40,000-year-old star maps with sophisticated knowledge of modern astronomy

In 2008, a scientific study revealed an astonishing fact about the palaeolithic humans ― a number cave paintings, some of which were as old as 40,000 years, were actually products of complex astronomy that our primitive ancestors had acquired in the distant past.

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Some of the world’s oldest cave paintings have revealed how ancient people had relatively advanced knowledge of astronomy. Animal symbols represent star constellations in the night sky, and are used to mark dates and events such as comet strikes, analysis from the University of Edinburgh suggested. Credit: Alistair Coombs

The ancient paintings that were thought to be symbols of prehistoric animals are actually ancient star maps, according to what experts revealed in their fascinating discovery.

Early cave art shows that people had an advanced knowledge of the night sky in the last ice age. Intellectually, they were hardly different from us today. But these particular cave paintings revealed that humans had a sophisticated knowledge of stars and constellations more than 40,000 years ago.

It was during the Paleolithic Age, or also called the Old Stone Age ― a period in prehistory distinguished by the original development of stone tools that covers almost 99% of the period of human technological prehistory.

Ancient star maps

According to the breakthrough scientific study published by the University of Edinburgh, ancient humans controlled the passage of time by watching how stars change positions in the sky. The ancient works of art, found in various places in Europe, are not simply representations of wild animals, as previously thought.

Instead, animal symbols represent constellations of stars in the night sky. They are used to represent dates, marking events like asteroid collisions, eclipses, meteor showers, sunrise and sunset, solstices and equinoxes, lunar phases and etc.

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The Lascaux cave painting: 17,000 years ago, the Lascaux painters offered the world a peerless work of art. However, according to a new theory, some of the paintings could also be the representations of the constellations as seen in the sky by our ancestors from the Magdalenian era. Such a hypothesis, confirmed in many others Paleolithic Caves radically transforms our conception concerning prehistoric Rock Arts.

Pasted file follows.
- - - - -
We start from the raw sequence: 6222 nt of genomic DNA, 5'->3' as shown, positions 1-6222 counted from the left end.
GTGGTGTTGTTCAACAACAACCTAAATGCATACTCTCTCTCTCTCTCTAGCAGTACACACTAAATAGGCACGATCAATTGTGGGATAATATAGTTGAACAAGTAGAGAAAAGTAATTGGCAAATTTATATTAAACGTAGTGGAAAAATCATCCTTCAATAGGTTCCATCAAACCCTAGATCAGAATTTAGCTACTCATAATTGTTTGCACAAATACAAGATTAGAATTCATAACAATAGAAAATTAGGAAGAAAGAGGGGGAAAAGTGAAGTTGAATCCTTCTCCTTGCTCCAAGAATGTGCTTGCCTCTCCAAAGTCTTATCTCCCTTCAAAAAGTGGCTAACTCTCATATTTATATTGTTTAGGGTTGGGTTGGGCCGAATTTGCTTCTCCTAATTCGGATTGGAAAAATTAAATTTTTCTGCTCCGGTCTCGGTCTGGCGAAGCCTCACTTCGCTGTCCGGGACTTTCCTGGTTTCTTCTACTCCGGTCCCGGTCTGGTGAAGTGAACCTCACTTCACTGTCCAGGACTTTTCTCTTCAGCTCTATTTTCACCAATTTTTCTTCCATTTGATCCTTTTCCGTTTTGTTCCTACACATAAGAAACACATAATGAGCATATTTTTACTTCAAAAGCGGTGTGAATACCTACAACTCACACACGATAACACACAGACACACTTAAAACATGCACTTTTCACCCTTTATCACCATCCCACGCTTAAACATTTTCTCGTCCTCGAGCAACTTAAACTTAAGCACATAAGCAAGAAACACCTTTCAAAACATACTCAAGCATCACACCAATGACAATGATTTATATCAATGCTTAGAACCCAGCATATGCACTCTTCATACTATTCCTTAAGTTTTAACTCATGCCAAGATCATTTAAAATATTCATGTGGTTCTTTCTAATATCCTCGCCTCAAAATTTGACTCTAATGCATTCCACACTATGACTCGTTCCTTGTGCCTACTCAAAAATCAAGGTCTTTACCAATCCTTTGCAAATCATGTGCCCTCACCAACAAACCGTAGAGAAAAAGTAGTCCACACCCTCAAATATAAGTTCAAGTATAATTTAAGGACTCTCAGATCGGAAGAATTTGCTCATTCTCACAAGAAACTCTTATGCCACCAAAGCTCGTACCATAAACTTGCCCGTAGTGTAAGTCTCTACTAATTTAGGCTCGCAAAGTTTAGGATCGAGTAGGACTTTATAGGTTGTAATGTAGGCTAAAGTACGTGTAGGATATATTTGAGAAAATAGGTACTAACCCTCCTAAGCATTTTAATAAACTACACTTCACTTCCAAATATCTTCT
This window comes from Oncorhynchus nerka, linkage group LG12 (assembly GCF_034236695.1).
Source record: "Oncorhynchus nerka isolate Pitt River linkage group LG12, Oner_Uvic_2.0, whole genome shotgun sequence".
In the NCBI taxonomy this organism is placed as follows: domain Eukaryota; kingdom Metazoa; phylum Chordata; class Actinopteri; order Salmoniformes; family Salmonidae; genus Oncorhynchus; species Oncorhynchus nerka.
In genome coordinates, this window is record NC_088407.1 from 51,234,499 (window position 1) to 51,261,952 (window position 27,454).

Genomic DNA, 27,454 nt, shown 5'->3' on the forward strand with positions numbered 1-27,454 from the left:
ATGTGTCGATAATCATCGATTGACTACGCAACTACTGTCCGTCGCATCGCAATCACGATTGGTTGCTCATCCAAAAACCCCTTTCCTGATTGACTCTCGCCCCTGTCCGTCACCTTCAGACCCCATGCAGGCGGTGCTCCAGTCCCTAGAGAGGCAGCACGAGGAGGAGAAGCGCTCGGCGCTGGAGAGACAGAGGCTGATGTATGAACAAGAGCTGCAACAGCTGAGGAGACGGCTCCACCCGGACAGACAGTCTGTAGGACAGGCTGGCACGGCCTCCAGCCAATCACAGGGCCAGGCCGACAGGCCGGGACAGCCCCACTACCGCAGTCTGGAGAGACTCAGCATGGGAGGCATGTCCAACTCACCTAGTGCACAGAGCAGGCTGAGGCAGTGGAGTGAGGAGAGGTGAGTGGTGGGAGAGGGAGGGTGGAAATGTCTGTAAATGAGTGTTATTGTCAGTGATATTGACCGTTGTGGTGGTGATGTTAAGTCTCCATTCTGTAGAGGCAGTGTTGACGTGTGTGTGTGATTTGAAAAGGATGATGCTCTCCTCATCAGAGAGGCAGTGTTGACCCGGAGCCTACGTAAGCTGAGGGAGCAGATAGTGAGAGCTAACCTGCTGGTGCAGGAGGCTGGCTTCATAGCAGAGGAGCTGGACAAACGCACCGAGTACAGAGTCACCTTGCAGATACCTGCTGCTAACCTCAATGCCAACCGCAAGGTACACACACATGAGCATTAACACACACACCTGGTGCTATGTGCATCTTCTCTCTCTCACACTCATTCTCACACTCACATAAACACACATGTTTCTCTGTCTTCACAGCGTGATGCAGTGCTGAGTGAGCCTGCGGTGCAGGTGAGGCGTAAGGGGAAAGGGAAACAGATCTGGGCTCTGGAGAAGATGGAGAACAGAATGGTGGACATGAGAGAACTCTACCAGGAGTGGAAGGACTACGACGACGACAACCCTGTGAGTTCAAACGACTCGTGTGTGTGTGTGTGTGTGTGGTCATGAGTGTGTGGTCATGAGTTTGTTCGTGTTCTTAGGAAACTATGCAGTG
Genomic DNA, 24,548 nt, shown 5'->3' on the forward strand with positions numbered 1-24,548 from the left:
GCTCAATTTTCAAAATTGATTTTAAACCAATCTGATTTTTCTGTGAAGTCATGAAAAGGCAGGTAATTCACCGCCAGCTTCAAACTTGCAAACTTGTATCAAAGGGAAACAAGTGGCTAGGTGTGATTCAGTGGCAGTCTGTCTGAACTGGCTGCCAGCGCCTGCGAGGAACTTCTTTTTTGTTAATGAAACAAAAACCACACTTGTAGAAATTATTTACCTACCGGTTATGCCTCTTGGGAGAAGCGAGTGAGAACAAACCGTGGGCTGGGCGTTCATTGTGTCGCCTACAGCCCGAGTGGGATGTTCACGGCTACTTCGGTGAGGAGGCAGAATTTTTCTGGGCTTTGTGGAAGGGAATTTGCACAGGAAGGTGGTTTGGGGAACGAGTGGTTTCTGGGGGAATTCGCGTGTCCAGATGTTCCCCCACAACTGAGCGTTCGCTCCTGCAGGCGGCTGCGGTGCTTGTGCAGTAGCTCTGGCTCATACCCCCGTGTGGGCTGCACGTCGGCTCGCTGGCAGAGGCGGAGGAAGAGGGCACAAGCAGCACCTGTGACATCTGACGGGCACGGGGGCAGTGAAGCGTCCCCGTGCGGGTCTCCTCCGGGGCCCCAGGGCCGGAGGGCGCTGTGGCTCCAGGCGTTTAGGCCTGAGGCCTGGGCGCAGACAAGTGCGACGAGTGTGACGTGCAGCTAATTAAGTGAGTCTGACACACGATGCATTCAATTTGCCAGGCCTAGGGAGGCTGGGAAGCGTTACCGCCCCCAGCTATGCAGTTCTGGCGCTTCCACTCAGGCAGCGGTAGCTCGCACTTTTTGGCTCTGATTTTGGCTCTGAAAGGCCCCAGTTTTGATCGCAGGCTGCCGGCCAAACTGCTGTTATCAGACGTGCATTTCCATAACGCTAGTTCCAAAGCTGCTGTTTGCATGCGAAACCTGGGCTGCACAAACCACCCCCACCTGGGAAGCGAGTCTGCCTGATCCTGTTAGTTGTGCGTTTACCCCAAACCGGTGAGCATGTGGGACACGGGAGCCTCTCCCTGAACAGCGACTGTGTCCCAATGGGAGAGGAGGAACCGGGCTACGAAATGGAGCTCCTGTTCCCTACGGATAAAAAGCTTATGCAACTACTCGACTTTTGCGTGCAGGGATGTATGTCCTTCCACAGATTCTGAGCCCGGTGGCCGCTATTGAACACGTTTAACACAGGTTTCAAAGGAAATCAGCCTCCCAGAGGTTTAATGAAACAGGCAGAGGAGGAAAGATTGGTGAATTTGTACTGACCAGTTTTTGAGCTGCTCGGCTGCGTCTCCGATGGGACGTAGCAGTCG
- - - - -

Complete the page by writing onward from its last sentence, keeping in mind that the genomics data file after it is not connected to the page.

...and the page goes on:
Scientists suggest that ancient peoples perfectly understood the effect caused by the gradual change in the Earth’s axis of rotation. The discovery of this phenomenon, called the precession of the equinoxes, was previously credited to the ancient Greeks.

One of the lead researchers, Dr Martin Sweatman, from the University of Edinburgh explained, “Early cave art shows that people had an advanced knowledge of the night sky in the last ice age. Intellectually, they were no different from us today. Tese findings support a theory of multiple impacts of comets throughout human development and are likely to revolutionize the way prehistoric populations are viewed.”

Sophisticated knowledge of constellations

Experts from Edinburgh and Kent universities studied a number of renowned arts in ancient caves located in Turkey, Spain, France and Germany. In their in-depth study, they had achieved the era of those rock arts by chemically dating the paints used by ancient humans.

Then, using computer software, the researchers predicted the position of the stars exactly when the paintings were made. This revealed that what may have appeared before, as abstract representations of animals, can be interpreted as constellations as they arose in the distant past.

Scientists concluded that these incredible cave paintings are a clear evidence that ancient humans practiced a sophisticated method of timing based on astronomical calculations. All of this, although the cave paintings were separated in time by tens of thousands of years.

“The oldest sculpture in the world, the Lion-Man from the Hohlenstein-Stadel cave, from 38,000 BC, was also considered compatible with this ancient timing system,” revealed experts in a statement from the University of Edinburgh.

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The Löwenmensch figurine or Lion-man of the Hohlenstein-Stadel is a prehistoric ivory sculpture discovered in the Hohlenstein-Stadel, a German cave in 1939. It’s nearly 40,000 years old.

The mysterious statuette is believed to commemorate the catastrophic impact of an asteroid that occurred around 11,000 years ago, initiating the so-called Younger Dryas Event, a period of sudden cooling of the climate worldwide.

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At around 12,000 years old, Göbekli Tepe in south-east Turkey has been billed as the world’s oldest temple. Various animal arts can also be seen in this prehistoric site, and the ‘Vulture Stone’ (down-right) is significantly one of them.

“The date carved in the ‘Vulture Stone’ of Göbekli Tepe is interpreted as being 10,950 BC, within 250 years,” explained the scientists in the study. “This date is written using the precession of the equinoxes, with animal symbols representing stellar constellations corresponding to this year’s four solstices and equinoxes.”


So, this great discovery reveals the truth that humans had a complex understanding of time and space thousands of years before the ancient Greeks, who are credited with the first studies of modern astronomy. Not only these, there are several other instances, such as the Sumerian Planisphere, the Nebra Sky Disk, Babylonian Clay Tablet etc., which imply more sophisticated knowledge of modern astronomy that our ancient ancestors once acquired.